Scott Fenstermaker, the lawyer for accused terrorist Ali Abd al-Aziz Ali, said the men would not deny their role in the 2001 attacks but "would explain what happened and why they did it."
The U.S. Justice Department announced earlier this month that Ali and four other men accused of murdering nearly 3,000 people in the nation's deadliest terrorist attack will face a civilian federal trial just blocks from the World Trade Center site.
Mohammed, Ali and the others will explain "their assessment of American foreign policy," Fenstermaker said.
"Their assessment is negative," he said.
Fenstermaker met with Ali last week at the U.S. prison at Guantanamo Bay in Cuba. He has not spoken with the others but said the men have discussed the trial among themselves.
Critics of Attorney General Eric Holder's decision to try the men in a New York City civilian courthourse have warned that the trial would provide the defendants with a propaganda platform.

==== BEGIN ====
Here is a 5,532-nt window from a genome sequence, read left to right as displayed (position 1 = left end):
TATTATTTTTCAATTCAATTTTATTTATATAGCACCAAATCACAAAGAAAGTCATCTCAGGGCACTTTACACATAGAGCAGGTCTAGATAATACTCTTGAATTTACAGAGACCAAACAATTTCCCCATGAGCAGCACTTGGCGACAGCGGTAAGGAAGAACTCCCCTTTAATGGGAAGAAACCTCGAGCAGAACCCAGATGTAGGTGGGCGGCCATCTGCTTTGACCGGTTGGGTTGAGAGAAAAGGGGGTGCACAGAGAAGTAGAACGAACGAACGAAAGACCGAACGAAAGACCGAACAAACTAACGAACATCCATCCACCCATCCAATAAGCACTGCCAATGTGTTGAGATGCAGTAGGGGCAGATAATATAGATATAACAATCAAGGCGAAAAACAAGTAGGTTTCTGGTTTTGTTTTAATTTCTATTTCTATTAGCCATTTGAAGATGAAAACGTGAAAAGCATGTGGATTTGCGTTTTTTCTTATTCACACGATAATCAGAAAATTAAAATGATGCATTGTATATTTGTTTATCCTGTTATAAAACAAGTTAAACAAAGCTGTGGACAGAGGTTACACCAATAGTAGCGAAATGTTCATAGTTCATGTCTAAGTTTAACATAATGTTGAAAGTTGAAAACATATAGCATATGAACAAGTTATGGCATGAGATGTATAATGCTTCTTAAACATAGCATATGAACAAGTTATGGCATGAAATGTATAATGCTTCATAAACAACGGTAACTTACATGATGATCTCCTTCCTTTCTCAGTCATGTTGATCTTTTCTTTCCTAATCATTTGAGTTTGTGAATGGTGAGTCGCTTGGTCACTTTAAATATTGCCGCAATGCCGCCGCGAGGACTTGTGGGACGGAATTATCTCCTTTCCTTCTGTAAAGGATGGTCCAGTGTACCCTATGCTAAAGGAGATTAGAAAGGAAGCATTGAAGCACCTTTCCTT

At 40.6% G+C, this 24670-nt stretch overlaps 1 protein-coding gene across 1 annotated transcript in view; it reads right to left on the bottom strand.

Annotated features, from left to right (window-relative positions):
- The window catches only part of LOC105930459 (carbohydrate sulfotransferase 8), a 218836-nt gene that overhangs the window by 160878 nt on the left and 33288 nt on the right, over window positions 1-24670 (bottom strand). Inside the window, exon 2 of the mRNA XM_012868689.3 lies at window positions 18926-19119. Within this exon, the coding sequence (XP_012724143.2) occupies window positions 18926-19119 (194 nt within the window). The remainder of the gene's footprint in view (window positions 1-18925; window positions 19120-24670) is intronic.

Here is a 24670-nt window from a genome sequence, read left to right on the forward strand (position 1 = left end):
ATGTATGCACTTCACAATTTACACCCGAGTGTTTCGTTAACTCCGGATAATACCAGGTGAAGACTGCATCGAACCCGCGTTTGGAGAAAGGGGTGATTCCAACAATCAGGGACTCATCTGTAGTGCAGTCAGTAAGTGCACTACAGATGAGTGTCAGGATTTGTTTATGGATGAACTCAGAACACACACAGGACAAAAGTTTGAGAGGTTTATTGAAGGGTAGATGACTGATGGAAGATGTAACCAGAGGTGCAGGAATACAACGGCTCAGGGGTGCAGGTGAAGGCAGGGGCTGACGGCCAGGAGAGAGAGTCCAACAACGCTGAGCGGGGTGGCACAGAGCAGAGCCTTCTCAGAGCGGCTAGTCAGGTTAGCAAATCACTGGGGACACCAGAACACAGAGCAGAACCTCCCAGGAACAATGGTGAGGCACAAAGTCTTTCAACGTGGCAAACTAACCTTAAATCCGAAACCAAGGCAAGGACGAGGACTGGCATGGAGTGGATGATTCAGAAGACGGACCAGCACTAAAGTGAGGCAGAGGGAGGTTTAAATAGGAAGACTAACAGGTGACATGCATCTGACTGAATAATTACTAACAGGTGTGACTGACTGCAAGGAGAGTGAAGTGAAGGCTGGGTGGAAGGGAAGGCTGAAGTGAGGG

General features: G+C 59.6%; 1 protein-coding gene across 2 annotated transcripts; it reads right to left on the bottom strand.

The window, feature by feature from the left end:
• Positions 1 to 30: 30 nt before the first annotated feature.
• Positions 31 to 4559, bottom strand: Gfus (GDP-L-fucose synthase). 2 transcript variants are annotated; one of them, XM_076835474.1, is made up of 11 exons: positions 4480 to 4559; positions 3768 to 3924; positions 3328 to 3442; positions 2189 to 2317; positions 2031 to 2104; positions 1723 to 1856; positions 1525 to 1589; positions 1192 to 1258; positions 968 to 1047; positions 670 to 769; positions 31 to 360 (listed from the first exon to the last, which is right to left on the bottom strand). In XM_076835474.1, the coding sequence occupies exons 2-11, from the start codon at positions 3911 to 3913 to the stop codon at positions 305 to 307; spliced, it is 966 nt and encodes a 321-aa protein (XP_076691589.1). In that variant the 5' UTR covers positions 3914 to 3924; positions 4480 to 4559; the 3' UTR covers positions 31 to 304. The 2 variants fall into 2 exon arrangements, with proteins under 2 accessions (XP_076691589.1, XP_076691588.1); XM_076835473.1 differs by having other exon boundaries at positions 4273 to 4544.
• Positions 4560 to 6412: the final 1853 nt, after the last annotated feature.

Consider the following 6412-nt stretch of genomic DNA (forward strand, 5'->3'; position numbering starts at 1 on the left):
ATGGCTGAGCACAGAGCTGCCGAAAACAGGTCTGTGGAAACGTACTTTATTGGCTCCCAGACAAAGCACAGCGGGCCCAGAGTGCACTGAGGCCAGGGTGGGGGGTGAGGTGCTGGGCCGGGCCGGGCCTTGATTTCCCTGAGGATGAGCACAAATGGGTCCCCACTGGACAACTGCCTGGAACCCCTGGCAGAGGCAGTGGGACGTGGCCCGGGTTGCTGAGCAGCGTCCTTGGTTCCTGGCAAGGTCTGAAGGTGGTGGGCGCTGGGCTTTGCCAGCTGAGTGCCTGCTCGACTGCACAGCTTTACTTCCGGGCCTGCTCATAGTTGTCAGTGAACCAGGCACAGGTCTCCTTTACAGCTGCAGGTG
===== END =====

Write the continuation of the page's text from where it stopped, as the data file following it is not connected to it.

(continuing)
Dean Boyd, a spokesman for the Department of Justice, said today that while the men may attempt to use the trial to express their views, "we have full confidence in the ability of the courts and in particular the federal judge who may preside over the trial to ensure that the proceeding is conducted appropriately and with minimal disrupton, as federal courts have done in the past."